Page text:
where W, X, Y and/or Z are, independent of each other, a halogen, hydrogen, alkyl, alkoxy, aryl, amino, alkylamino, nitrile, nitro, sulpho-, or phospho-group. Michael donors containing a Type II photoactive moiety having the structure, including isomers
where W, X, Y and/or Z are, independent of each other, a halogen, hydrogen, alkyl, alkoxy, aryl, amino, alkylamino, nitrile, nitro, sulpho-, or phospho-group, and R is a simple alkyl or aryl group. Michael donors containing a Type II photoactive moiety having the structure, including isomers
where W, X, Y and/or Z are, independent, of each other, a halogen, hydrogen, alkyl, alkoxy, aryl, amino, alkylamino, nitrile, nitro, sulpho-, or phospho-group. Michael donors containing a Type II photoactive moiety having the structure, including formula isomers
where W, X, Y and/or Z are, independent of each other, a halogen, hydrogen, alkyl, alkoxy, aryl, amino, alkylamino, nitrile, nitro, sulpho-, or phospho-group and the like.

The resin products described in the following examples can be diluted with common solvents for spray application to substrates, or applied at 100% solids by means consistent with article shape and constitution. Application of the resins to substrates in these examples was accomplished by the “draw down” technique to produce films of varying thickness, unless otherwise noted. Cure was effected by exposure to a single 600W Fusion “H” bulb at the specified dose. Chemical resistance assessments were done on phosphate-treated steel panels.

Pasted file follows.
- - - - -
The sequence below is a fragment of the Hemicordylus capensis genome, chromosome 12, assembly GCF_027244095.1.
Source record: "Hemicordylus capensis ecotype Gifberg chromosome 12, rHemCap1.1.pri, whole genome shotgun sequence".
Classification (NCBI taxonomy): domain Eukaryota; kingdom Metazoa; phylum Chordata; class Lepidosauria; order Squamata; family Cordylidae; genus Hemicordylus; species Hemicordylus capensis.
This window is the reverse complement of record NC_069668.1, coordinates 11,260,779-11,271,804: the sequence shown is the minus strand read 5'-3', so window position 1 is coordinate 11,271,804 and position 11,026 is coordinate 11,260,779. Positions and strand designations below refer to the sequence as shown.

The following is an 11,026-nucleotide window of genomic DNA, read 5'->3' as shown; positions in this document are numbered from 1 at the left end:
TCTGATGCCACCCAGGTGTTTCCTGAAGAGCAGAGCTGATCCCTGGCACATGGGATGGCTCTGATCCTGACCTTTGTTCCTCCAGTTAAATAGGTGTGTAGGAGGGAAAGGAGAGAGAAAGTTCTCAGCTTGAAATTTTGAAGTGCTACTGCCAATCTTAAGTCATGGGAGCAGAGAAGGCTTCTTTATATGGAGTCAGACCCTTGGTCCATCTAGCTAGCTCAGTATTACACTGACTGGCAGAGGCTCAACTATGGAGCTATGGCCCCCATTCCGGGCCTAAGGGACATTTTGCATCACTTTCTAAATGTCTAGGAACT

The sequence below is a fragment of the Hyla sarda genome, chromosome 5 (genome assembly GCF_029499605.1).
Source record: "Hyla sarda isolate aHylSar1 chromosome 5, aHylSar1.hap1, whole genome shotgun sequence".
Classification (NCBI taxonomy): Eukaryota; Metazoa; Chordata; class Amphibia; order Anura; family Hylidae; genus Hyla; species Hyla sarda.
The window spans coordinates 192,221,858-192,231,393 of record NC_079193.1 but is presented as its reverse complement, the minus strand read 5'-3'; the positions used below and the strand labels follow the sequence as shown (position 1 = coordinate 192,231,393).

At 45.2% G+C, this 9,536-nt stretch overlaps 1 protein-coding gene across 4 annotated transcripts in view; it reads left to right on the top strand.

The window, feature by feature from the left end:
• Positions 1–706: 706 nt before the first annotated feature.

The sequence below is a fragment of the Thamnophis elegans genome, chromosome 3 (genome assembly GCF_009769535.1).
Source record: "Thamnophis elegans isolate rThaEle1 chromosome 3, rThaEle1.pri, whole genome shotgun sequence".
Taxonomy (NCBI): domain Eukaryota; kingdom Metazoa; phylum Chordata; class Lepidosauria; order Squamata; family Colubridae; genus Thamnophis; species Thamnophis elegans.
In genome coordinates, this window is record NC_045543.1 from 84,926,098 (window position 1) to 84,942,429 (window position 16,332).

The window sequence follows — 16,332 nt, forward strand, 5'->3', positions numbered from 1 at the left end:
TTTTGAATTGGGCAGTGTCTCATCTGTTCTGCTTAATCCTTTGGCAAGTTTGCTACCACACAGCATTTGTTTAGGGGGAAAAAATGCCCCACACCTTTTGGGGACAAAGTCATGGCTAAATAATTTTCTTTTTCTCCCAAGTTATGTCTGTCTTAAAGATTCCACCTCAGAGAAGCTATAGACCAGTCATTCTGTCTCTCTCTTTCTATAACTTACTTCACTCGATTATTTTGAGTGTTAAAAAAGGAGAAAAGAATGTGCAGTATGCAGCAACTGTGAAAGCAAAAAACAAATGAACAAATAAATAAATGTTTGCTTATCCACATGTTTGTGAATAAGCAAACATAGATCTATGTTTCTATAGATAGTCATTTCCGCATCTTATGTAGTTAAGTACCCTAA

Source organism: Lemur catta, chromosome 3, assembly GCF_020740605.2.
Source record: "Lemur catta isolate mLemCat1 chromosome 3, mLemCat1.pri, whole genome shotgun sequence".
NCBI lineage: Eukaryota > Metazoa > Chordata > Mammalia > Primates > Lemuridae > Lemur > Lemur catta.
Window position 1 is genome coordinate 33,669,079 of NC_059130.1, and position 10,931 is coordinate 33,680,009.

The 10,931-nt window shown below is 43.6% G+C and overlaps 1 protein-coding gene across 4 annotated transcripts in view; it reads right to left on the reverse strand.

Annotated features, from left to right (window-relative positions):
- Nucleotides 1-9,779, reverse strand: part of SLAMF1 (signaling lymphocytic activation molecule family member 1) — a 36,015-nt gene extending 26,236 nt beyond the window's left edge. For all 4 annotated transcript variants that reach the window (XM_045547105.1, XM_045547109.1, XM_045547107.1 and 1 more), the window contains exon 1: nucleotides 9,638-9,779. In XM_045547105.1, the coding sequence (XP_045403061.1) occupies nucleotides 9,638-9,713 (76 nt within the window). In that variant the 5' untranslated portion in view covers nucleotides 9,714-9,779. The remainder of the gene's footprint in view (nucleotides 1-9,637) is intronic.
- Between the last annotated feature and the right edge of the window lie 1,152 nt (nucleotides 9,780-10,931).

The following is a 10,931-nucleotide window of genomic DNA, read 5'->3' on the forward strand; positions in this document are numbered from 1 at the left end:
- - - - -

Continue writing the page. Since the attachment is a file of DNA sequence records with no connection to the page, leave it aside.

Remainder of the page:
Resin performance properties were measured by a variety of test methods. For purposes of defining properties by means familiar to others skilled in the art, the following test methods were utilized:

Dynamic Viscosity—value in Poise at the defined temperature based on constant shear cone and plate measurement

Cure Response—value assignment of 1 (wet; uncured), 2 (sticky), 3 (“greasy surface”, easily marred), 4 (tack-free, can be marred with cotton swab), or 5 (tack-free/mar-free) based on assessment of coating following exposure to a “benchmark” dose of 500 mJ/cm2 total radiation.

Minimum Dose to Tack-Free/Mar-Free Cure—total dose in mJ/cm2 to achieve a “5” rating on the above scale.

MEK resistance—# of MEK double rubs required to break through or significantly mar the coating

The following examples illustrate the constitution, application, cure and performance properties of the novel multifunctional acrylate oligomers detailed in this disclosure.

Material Preparation 1: Irgacure 2959 Acetoacetate

Irgacure 2959 Type I photoinitiator Irgacure 2959 from Ciba-Geigy, 224.25 g, was added to 250 ml toluene in a 2-liter, 3-neck round bottom flask equipped with overhead stirrer, thermocouple, condenser and nitrogen inlet. 158.2 g tert-butyl acetoacetate from Eastman Chemical Company was added and the reactor was stirred at room temperature until homogeneous. The reactor contents were then heated to 110° C. and the reactor was held at that temperature for 30 minutes.